Black clergy voice strong support for Seattle Police chief

Despite intense scrutiny during protests, community leaders say they stand behind Carmen Best ‘100 percent.’

Police chief in a protest crowd

Seattle Police Chief Carmen Best talks with activists near a plywood-covered and closed Seattle Police Department precinct in Seattle's Capitol Hill neighborhood, June 9, 2020, following protests over the death of George Floyd, a black man who was killed while in police custody in Minneapolis. (Elaine Thompson/AP)

In a dramatic break from weeks of criticism of the Seattle Police Department, Black clergy and community leaders spoke in defense of Chief Carmen Best on Sunday, sending a clear message that neither Mayor Jenny Durkan nor city council members should consider calling for the resignation of the embattled police chief.  

“We know that Black women in leadership have a hard time. And sometimes people like to crush them,” said the Rev. Harriett Walden of Mothers for Police Accountability at the gathering at Goodwill Missionary Baptist Church. “And I'm here to tell you, I would never let anybody, a white woman or anybody in power, crush a Black woman in front of me.”

Black clergy and community leaders expressed their unwavering support for Best and dismissed any calls for her resignation. They condemned violent protests, but voiced support for more police accountability and shared concerns about racism in policing. They expressed doubts about the community of protesters living on Capitol Hill. And they blamed Durkan for the uncertain future of the East Precinct. 

Bishop Reggie Witherspoon, pastor at Mount Calvary Christian Center, compared any calls for Best’s resignation to the biblical story of the stoning of a woman caught in adultery.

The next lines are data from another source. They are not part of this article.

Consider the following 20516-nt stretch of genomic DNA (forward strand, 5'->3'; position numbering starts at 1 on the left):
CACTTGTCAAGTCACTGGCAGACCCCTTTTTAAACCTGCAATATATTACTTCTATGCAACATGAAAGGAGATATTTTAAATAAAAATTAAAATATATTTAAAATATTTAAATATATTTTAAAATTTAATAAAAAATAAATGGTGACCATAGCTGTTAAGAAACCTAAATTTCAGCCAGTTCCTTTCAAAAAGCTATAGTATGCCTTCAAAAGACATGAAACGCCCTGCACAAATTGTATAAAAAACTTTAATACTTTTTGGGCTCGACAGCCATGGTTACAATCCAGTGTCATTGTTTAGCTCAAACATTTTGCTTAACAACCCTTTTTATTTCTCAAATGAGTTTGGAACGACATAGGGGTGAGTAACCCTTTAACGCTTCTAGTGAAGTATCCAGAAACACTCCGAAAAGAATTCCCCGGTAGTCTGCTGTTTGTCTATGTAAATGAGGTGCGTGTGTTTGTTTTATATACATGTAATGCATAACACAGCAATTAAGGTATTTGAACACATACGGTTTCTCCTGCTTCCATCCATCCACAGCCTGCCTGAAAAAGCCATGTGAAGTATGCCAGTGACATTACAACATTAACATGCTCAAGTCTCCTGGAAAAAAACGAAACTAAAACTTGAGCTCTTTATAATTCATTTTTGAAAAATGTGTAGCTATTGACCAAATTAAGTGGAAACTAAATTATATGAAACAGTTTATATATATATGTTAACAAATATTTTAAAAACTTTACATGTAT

“We want to let everyone know who is calling for her resignation — I'm going to break my English right now — it ain't going to happen,” Witherspoon said.

“We want you to know that we are with you 100 percent,” Witherspoon said, addressing Best.

Another perspective: Local leaders call protests a new era for civil rights

Over nearly 30 years in Seattle, Best has held a range of positions with the police department, including patrol supervisor, watch commander, operations lieutenant and public information officer. Her role in SPD leadership was solidified when former Chief Kathleen O’Toole elevated her to deputy chief. Their marching orders, under then-Mayor Ed Murray, were to usher the city and the department through the final stages of a federal oversight agreement meant to curb racial profiling and the use of excessive force.

When O’Toole left her job, shortly after Durkan took office, Best became the interim chief and the favorite to succeed her old boss. Her long tenure in and connection to Seattle, especially to parts of the Black community, seemed to make her a clear choice, as the department continued to struggle with community confidence.

But in a surprise twist, Best was initially excluded from the group of three finalists. The uproar, including from many community groups seeking to hold police accountable, was swift. In 2018, Best became SPD's first African American police chief.